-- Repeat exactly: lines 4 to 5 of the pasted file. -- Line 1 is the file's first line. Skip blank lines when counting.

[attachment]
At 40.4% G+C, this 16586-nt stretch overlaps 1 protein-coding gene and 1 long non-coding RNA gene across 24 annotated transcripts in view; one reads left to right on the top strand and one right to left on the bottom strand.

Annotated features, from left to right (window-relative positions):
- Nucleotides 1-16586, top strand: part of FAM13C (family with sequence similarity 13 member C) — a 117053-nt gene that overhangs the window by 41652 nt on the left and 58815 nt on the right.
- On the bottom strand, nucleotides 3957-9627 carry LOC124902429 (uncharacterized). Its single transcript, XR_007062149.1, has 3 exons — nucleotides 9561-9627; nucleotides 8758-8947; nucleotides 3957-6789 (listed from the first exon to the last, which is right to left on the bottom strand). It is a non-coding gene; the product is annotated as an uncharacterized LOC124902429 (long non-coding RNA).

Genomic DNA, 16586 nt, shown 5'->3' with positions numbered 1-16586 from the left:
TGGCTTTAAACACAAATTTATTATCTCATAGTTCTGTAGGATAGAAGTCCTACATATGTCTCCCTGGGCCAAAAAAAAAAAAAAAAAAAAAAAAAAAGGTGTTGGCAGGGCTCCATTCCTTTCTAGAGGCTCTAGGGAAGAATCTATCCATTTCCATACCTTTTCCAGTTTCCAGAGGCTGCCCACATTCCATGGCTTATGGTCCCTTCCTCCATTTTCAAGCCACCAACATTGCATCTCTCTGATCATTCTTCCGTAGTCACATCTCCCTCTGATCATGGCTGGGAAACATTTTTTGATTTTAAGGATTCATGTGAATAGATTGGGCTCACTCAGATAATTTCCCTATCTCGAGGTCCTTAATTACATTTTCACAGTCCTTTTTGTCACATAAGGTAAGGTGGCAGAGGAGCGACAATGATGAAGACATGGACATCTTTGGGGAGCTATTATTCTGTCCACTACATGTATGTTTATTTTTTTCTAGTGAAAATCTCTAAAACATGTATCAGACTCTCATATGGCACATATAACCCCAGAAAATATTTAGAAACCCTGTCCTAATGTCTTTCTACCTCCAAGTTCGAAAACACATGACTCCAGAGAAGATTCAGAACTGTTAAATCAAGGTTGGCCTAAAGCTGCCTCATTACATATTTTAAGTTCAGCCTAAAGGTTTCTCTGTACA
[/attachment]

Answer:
- On the bottom strand, nucleotides 3957-9627 carry LOC124902429 (uncharacterized). Its single transcript, XR_007062149.1, has 3 exons — nucleotides 9561-9627; nucleotides 8758-8947; nucleotides 3957-6789 (listed from the first exon to the last, which is right to left on the bottom strand). It is a non-coding gene; the product is annotated as an uncharacterized LOC124902429 (long non-coding RNA).

Genomic DNA, 16586 nt, shown 5'->3' with positions numbered 1-16586 from the left: